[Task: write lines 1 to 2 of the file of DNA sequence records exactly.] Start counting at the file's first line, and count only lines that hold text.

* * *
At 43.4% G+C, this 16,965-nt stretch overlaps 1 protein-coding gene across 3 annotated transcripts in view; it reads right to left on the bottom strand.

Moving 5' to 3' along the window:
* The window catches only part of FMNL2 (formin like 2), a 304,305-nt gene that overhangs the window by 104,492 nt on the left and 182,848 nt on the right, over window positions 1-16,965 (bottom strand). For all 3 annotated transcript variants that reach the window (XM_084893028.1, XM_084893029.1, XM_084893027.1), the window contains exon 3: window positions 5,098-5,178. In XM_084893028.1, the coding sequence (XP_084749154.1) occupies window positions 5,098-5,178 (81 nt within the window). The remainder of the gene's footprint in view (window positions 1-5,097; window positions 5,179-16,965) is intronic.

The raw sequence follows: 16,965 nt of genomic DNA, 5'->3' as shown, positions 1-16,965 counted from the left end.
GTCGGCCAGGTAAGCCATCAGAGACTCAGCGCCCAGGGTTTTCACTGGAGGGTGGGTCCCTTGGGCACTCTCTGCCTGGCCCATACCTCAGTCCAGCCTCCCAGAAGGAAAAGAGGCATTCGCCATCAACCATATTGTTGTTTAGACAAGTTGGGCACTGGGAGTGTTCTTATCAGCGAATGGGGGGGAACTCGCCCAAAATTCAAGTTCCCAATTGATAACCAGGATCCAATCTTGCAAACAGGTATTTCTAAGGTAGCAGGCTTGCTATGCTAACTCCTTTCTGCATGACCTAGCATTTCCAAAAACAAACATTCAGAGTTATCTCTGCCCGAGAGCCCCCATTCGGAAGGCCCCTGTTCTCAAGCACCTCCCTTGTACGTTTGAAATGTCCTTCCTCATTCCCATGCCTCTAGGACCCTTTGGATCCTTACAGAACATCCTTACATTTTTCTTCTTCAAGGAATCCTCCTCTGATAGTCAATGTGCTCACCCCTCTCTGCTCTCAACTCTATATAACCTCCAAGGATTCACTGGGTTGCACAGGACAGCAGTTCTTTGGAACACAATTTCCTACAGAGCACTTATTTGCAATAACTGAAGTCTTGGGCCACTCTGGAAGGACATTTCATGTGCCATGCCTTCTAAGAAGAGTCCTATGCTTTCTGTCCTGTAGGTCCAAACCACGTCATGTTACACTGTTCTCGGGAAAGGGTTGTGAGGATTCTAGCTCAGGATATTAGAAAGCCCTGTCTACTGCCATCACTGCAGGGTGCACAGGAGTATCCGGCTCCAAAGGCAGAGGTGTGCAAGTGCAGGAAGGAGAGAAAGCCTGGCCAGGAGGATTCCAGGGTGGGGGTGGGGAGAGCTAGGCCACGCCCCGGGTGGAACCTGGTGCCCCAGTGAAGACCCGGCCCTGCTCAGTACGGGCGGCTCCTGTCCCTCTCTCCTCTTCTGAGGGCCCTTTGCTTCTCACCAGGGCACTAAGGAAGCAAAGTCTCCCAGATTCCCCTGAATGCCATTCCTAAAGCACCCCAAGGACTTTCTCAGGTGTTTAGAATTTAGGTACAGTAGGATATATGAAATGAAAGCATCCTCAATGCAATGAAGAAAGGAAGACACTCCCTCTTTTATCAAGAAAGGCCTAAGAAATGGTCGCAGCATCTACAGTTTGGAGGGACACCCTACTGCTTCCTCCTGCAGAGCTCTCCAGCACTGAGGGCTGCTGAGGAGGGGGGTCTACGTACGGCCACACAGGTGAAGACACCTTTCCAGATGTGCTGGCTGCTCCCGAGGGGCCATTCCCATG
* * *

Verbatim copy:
At 43.4% G+C, this 16,965-nt stretch overlaps 1 protein-coding gene across 3 annotated transcripts in view; it reads right to left on the bottom strand.

Moving 5' to 3' along the window: